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Briefing | Deadly protest crackdown casts shadow on Sudan’s future

‘We want a civilian government. We will not be silenced again.’

Sara Creta/TNH
Sudanese protesters rally in front of the military headquarters in the capital Khartoum during a demonstration demanding a civilian transition government.

In violence reminiscent of some of the worst moments of former president Omar al-Bashir’s 30-year regime, scores of protesters are said to have been killed in attacks reportedly linked to the Rapid Support Forces, a paramilitary group born out of the Janjaweed – the militia tied to atrocities during the 2003 Darfur conflict.

Since al-Bashir was forced from power in April, thousands of protesters have continued to rally for civilian rule and a new future for Sudan, but were met with a deadly response in the capital, Khartoum, on Monday.

The Central Committee of Sudanese Doctors, a grouping of medical professionals that has supported the protests, said at least 108 people were killed and 500 wounded, while the country’s new rulers – the Transitional Military Council – had raised its death toll to 61. An eight-year-old was among those killed, according to a doctor who asked not to be named out of fear of reprisals from security forces.

The United Nations said it planned on pulling non-critical staff out of the country following the violence.

Although Sudan’s ruling military junta has promised elections within nine months, the African Union – in the wake of Monday’s attacks – has suspended Sudan’s membership until a civilian-led transitional council is appointed.

Heavily armed troops with rocket-propelled grenades continue to patrol the streets of Khartoum. Some have been seen whipping people in the streets and standing guard outside buildings used by al-Bashir’s regime, according to several witnesses who spoke on condition of anonymity because of the security situation.

Sara Creta/TNH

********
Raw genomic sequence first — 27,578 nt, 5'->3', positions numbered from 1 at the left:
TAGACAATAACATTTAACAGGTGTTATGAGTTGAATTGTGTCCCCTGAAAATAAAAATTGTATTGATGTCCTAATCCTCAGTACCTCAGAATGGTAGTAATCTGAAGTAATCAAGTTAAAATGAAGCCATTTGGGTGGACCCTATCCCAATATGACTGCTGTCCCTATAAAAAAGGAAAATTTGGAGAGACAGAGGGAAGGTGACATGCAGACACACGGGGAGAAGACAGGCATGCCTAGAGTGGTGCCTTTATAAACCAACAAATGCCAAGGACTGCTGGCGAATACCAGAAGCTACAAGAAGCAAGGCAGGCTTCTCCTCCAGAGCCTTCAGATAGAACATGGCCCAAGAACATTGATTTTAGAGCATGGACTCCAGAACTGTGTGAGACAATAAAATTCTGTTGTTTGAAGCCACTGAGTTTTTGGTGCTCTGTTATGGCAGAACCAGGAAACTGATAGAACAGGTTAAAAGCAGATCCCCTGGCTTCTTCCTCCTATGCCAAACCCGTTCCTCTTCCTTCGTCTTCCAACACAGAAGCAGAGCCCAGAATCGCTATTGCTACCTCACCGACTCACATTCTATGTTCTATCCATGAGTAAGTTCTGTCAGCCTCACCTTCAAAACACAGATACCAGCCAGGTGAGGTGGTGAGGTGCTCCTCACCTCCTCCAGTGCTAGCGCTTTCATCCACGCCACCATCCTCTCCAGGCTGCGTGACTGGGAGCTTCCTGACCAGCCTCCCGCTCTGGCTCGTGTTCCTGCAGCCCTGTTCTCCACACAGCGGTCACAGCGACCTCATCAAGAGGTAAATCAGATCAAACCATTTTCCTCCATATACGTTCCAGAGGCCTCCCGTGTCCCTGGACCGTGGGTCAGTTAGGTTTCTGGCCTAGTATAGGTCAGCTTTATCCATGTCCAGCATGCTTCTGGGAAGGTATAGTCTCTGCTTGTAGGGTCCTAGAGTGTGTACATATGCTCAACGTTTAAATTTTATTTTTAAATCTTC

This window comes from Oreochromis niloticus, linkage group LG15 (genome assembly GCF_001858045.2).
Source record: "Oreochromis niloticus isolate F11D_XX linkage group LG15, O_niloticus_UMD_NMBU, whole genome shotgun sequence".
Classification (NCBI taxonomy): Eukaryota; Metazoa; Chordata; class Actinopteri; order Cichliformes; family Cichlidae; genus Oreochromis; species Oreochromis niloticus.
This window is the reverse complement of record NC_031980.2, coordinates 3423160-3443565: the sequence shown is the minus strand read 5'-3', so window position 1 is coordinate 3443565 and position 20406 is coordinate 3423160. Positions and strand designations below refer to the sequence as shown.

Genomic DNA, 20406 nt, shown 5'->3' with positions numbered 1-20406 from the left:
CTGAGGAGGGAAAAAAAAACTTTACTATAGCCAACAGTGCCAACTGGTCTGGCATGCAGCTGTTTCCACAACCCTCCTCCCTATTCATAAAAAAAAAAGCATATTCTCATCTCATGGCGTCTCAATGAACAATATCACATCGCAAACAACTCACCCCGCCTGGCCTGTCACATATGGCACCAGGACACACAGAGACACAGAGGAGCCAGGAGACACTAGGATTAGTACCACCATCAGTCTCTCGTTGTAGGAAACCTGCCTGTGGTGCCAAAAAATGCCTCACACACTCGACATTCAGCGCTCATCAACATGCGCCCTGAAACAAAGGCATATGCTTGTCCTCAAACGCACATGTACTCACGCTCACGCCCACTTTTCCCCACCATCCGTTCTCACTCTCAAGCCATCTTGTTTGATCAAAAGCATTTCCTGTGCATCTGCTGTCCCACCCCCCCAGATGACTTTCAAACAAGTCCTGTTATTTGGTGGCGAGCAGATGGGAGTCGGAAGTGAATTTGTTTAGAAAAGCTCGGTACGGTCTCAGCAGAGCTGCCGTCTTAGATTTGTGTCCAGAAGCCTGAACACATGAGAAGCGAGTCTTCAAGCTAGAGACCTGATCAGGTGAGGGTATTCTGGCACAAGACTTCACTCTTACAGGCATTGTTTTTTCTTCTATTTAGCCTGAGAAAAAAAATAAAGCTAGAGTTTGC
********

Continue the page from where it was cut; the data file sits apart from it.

Thousands of Sudanese pro-democracy protesters remained defiant of the country's military rulers and ask for a democratic transition.

Even if the protesters and the military junta reach an agreement in the coming days, rebuilding the country could take decades. Al-Bashir’s regime crippled civil society, labour unions, the press, and religious freedoms.

The country is also in dire need of humanitarian assistance, with more than five million people – half of them children – in need, and millions of displaced people now living around Khartoum. Fighting has also continued in Darfur, South Kordofan, and Blue Nile despite the military council declaring a ceasefire in all three restive regions in April.

What happened in Khartoum?

RSF forces – linked to systematic human rights abuses in Darfur and other regions – reportedly opened fire on Monday during a protest in front of the Ministry of Defence.

Bodies were reportedly dumped in the Nile with bricks tied to their feet.

Nazim Sirag, a 38-year-old activist, confirmed that nine of them – six men and three women – were found in one location alone while other bodies were scattered. Doctors at the Ibrahim Malik Hospital also reported widespread killings, and the Sudan Doctors Committee, a professional body for Sudanese doctors linked to the protestors, used Facebook to plead for more health workers to help staff the hospital. Even during peaceful times, the healthcare system in Khartoum has struggled to meet needs.

While attacks were taking place on Monday, there were also at least five reported rapes – two were female doctors while the others were protesters. Doctors said they were struggling to provide post-rape care including medication to prevent HIV and emergency contraception. Although it was unclear who may have raped the victims, rape has been used as a weapon of war, often by government forces and the Janjaweed militia.

Some eyewitnesses described seeing RSF members storm Monday’s protest, forcing demonstrators to crawl as they whipped them.

“One of them was very aggressive with me,” said a student from Sudan University who asked to remain anonymous out of security concerns. “He whipped me on my back and kept telling me I was not from Sudan.”